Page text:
I can barely believe it’s only been a week since the schools shut down. So many more crazy things have happened since then – the country’s in lockdown, there’s a huge field hospital in development in London, and Bertie the pup has nearly doubled in size. I was expecting to take on the homeschooling challenge with calm and serene confidence, but I surprised myself at the start of the week by feeling much less competent than I thought I would; and coupled with puppy parenting, it’s been an interesting time. Here’s our Homeschool Diary – Week 1.
Let’s start with the cover photo of this blog post – it’s a complete deception. This picture of concentration, dedication and tranquility was the only five minutes in the whole week when none of them wanted a wee, a toy, a different place to sit, or a snack. They were a very precious five minutes!
On the whole, though, the boys were great and ready to learn – the problem was all with me. I felt fine about the reading (we’ve started James and the Giant Peach), the writing (in the form of daily diary entries), history work, and even PSHE (Personal, Social and Health Education) – but maths was the one I feared. I have an regular understanding of the topic and its importance, and even its many branches, but the teaching of it has all changed so much since I learned it, that I was just terrified about getting it wrong. I remember so clearly, as a child, the feeling of not being able to understand a mathematical concept that someone was trying to explain to me, and I was so worried about that being us – or worse, that I would fail to teach him anything, and he would fall behind. So the boys spent Monday doing things I was more confident about, and I passed it feeling inadequate and apprehensive.
On top of all this, our plumber came to install a new downstairs loo for us, which meant water going on and off all day; and then there was Bertie the pup – only eight weeks old, cute as a fluffy button, and weeing everywhere he possibly could, all through the day and every two hours at night.
No, Monday was not a good day – although we did discover Joe Wicks and his daily PE lessons, which I thought would be a a great substitute for the school run trek each day! What can go wrong with that?
Then at 8:30pm, national lockdown – not a surprise, but an extra layer of weird on top of these already surreal times. Now there’s a weird Handmaid’s Tale feeling about being out for your one walk of the day.
Better day today. I managed most of Joe Wicks, and so did the boys – and then came the Maths revelation I needed: the older one was supposed to have his Maths book at home with him! So once I’d arranged to get my hands on that, all of the online resources made a lot more sense, and he was able to crack on with learning about decimal places in a way that he understood.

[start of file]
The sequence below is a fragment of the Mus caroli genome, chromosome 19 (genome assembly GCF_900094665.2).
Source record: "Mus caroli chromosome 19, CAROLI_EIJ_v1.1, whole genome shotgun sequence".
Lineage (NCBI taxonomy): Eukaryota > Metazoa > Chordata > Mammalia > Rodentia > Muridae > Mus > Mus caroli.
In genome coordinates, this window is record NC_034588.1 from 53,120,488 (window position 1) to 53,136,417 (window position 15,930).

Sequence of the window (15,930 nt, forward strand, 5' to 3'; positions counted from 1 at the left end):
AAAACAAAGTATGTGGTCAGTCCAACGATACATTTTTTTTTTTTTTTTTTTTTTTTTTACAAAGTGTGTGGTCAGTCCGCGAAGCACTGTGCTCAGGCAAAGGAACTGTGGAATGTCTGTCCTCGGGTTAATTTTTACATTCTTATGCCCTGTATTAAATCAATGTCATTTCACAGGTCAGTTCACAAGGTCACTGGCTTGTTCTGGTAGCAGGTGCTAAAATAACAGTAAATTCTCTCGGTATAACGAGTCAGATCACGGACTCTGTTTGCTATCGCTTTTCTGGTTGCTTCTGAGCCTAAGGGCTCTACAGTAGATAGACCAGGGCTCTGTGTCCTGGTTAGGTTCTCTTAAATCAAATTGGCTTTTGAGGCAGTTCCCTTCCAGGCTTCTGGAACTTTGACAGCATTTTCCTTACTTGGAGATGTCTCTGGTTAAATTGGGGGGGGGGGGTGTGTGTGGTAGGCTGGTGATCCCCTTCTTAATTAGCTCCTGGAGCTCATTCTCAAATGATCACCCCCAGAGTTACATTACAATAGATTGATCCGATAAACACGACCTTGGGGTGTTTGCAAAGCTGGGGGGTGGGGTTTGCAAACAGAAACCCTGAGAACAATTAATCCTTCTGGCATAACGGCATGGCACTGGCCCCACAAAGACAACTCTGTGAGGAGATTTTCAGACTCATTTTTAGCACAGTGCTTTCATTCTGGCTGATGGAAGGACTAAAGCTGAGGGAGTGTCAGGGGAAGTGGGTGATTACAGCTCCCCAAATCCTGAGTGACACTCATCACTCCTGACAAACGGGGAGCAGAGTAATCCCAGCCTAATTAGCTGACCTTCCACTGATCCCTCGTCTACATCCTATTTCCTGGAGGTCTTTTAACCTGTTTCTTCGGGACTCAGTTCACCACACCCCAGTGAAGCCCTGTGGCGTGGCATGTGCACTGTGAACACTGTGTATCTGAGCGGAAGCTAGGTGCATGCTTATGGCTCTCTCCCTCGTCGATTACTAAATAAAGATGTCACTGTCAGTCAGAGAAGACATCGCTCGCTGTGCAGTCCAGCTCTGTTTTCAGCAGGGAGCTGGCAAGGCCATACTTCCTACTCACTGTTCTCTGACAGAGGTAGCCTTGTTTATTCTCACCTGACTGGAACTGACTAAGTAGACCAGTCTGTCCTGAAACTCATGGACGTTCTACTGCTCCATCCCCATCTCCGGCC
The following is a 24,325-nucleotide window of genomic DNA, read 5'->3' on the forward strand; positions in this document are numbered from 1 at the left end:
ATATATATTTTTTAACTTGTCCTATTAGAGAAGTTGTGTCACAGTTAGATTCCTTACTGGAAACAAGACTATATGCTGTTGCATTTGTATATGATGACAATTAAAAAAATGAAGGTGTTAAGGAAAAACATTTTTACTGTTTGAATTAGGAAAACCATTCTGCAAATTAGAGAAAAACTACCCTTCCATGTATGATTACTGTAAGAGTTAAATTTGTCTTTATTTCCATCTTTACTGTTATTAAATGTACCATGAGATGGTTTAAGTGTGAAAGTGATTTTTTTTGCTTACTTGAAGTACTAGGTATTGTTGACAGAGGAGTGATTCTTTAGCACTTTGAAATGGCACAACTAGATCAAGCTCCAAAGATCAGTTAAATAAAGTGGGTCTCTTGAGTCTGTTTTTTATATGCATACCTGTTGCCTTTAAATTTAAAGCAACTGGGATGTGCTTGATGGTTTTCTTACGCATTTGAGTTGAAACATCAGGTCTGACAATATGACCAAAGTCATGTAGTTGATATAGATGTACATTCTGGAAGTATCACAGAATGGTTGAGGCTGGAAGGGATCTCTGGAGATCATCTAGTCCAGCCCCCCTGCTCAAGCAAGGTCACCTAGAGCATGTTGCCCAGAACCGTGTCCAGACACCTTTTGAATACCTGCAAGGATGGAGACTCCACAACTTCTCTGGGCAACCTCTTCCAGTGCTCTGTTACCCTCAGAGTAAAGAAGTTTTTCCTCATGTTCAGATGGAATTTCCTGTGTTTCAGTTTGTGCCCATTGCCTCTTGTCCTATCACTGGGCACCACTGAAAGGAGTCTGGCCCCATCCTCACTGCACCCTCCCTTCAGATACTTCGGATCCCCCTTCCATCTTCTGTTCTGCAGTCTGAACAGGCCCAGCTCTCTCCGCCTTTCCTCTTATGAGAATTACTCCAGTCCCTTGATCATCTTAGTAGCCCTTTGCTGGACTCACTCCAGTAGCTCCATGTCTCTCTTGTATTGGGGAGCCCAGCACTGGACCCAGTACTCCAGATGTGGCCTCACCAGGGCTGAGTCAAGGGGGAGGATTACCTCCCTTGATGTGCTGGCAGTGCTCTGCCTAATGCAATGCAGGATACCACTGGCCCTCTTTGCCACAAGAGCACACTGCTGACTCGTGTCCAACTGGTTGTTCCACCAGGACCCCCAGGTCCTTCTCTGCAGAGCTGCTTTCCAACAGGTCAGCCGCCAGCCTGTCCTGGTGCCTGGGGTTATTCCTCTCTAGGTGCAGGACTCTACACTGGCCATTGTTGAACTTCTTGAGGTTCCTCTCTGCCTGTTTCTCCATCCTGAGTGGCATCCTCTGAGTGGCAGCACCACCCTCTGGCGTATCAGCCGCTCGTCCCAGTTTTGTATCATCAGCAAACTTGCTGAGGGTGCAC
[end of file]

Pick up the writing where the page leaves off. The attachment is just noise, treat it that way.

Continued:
The other thing that is swiftly becoming a highlight of the day is the storytime we are having over Zoom with the little one’s Year 1 class, read by a different parent each day. It’s lovely to watch the kids spot their friends and wave hello to them.
A better day, that is, except that the plumber left the downstairs loo half done, and all of his equipment inside – until goodness knows when!
An even better day today, as I really feel like I’m getting a handle on some sort of routine – although my legs have set up screaming at the daily Joe Wicks torture they are enduring. The boys are really getting into James and the Giant Peach, and are happily taking Bertie outside to play with them at break times. Today we also discovered David Walliams’ storytime, streaming free on Audible, which is a lovely accompaniment to the more relaxed crafty and lego sessions we have started in the afternoons.
On this day in a parallel universe, I would have been going to my regular Busy Women Networking meeting – but in the COVID-19 universe, it’s all being held online, and it was even more fab than I thought it would be to see my lovely ladies for a couple of hours, and share our situations.
Bertie had a reasonable night, and I continued with my success in the teaching of decimals. And in the afternoon – baking! Although by the time we got round to it, I was somewhat short on patience after several hours of not being listened to, and probably ended up doing more of the weighing out than I should have (especially when it came to the icing sugar), but both of them said at bedtime that this was their favourite thing of the day. These boys never fail to surprise me.
This is the longest week in the history of ever – but things are turning a corner. Both boys are still concentrating pretty well in their lessons – in spite of one taking a massive tumble off his stool, as a result of peering too nosily over at what his big brother was doing (don’t you dare do anything that needs hospitalisation, child!); Bertie’s toilet training isn’t getting any easier, but we are more confident that we’re doing the right things. And I get a two day break from Joe Wicks.
I’ve had some really lovely words from friends, teachers, clients and family, all saying “Don’t worry – you don’t have to provide the whole curriculum. Do what’s right for the boys in the moment.” This end of the week, I’m really beginning to see how that works. Take it all in your stride – and your kids’ stride – and the most surprising things will be the ones they remember.